Norfolk Record Office has hundreds of records relating to Trunch. I have listed some of them from the catalogue, with brief details. Most of them relate to the Manor, land and property but there are references to the school and churches and some letters. Click here for my list. NRO list
The National Archives in Kew also have some Trunch references in their catalogue. Most of them are the same documents as those in the Norfolk Record Office but there are some different ones. Some of the most interesting ones are about litigation. People seem to have gone to court when there were disputes about wills and land or property ownership.
Among them is an account of some people making a forcible entry at Swafield Hall in 1538 and seizing deeds relating to the manor of Swafield Hall and properties and land in Trunch.
Another case was heard in the notorious Star Chamber in 1610 when Browninge brothers and John Worts were accused of perjury in the Manor Court of Gimingham and of fraud in obtaining a property title.
A case in 1456 is fascinating because it was about debt owed by a North Walsham man, who had land in Trunch as well as elsewhere and it contains a long list of his possessions, including ploughs, harrows, horses, feather beds, worsted hangings, furniture, red cushions, numerous curtains of red worsted, a covering of red and black lions, fire-irons, a Prussian chest, 3 furred gowns, silk pillows, a book of the Siege of Troy, 6 spoons (no knives and forks) and many other things - a fascinating insight into the life of a rich man in Norfolk in the 15th. Century.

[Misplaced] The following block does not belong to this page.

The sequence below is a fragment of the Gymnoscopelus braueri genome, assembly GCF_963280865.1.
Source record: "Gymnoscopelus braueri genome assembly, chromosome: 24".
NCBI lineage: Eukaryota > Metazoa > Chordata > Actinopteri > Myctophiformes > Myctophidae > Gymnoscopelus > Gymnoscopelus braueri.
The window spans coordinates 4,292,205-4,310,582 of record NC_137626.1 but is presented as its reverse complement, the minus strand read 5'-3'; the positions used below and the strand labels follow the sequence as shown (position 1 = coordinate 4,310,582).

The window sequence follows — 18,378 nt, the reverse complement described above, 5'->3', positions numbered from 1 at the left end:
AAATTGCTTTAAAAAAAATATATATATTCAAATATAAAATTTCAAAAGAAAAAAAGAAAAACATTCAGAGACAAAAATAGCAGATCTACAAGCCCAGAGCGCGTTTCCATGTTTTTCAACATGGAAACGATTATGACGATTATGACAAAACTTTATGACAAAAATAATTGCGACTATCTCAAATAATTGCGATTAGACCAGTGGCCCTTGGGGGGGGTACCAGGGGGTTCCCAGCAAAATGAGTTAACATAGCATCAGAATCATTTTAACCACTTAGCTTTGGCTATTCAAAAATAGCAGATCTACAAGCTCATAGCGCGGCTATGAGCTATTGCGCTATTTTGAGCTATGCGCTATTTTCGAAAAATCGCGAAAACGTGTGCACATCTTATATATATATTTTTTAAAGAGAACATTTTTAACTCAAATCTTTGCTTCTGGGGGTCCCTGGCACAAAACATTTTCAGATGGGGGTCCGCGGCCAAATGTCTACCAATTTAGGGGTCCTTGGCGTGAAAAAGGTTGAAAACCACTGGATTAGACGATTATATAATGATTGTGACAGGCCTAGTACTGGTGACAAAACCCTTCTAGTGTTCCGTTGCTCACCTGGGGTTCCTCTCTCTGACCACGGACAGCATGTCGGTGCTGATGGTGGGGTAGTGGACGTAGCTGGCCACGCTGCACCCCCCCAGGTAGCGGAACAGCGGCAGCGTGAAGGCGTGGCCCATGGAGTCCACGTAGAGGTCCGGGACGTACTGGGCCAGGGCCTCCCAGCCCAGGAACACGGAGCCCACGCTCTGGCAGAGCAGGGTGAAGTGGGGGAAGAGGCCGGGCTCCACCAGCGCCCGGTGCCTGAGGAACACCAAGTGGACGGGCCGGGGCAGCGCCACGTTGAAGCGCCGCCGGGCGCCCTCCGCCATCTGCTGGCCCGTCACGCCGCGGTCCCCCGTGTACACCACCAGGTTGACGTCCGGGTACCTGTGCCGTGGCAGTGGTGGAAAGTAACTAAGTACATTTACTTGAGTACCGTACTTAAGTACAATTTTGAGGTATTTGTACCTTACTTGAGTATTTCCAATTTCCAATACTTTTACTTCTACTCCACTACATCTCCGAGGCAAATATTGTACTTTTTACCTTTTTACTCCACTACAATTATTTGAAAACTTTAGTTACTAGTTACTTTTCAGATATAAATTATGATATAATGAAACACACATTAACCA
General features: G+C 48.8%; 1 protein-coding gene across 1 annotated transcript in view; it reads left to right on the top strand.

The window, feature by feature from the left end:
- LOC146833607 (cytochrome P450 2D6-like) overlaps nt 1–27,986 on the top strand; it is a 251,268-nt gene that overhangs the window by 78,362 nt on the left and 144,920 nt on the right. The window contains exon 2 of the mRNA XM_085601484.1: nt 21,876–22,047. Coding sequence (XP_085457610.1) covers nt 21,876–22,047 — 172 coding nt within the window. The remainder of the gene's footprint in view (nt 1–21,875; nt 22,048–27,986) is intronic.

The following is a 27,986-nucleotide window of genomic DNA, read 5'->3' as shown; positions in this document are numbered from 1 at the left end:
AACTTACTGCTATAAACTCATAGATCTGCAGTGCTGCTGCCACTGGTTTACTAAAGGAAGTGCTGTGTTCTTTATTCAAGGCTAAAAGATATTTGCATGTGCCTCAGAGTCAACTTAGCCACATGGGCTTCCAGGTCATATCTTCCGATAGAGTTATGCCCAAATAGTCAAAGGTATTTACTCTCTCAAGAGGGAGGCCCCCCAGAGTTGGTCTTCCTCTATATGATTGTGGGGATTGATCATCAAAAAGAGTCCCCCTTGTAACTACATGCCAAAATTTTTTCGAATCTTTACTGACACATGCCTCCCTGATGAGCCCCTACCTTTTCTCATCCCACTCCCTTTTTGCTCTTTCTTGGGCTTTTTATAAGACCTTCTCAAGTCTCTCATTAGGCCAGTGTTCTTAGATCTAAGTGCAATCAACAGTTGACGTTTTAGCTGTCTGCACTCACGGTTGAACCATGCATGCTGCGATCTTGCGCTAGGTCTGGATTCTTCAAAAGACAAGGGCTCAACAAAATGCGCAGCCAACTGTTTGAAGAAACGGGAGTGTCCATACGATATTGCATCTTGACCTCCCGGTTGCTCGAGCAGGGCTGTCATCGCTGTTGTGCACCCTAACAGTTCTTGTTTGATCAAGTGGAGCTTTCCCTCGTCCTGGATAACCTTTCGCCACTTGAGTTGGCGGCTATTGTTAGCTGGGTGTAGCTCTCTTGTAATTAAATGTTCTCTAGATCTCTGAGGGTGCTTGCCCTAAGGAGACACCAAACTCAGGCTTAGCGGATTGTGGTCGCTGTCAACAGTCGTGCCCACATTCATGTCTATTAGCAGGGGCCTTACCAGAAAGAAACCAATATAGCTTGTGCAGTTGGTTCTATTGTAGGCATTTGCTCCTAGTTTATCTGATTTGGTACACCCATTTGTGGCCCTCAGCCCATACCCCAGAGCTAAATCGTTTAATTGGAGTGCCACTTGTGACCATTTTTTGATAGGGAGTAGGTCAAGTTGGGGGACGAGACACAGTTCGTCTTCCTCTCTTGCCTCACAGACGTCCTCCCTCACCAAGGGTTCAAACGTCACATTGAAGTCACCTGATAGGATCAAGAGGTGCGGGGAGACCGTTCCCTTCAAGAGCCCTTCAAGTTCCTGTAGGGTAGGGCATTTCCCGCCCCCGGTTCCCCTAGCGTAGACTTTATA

In 1811 there was an interesting case. Stephen Coleman, had been convicted in 1809 with Ann Coleman
for the theft of pork, mutton, 6 loaves of bread and 1 yard of linen from Charlotte Etheredge of Knapton. Ann Coleman was the wife of Stephen's brother and the goods were concealed in a false ceiling in a bedroom. Stephen was sentenced to 7 years transportation and in 1811 he was petitioning for clemency as it was his first offence, he was corrupted by another (Ann Coleman), and he was supported by 27 farmers in Trunch and Gimingham. Click here for my full list Trunch in the National Archives
See also the Colmans page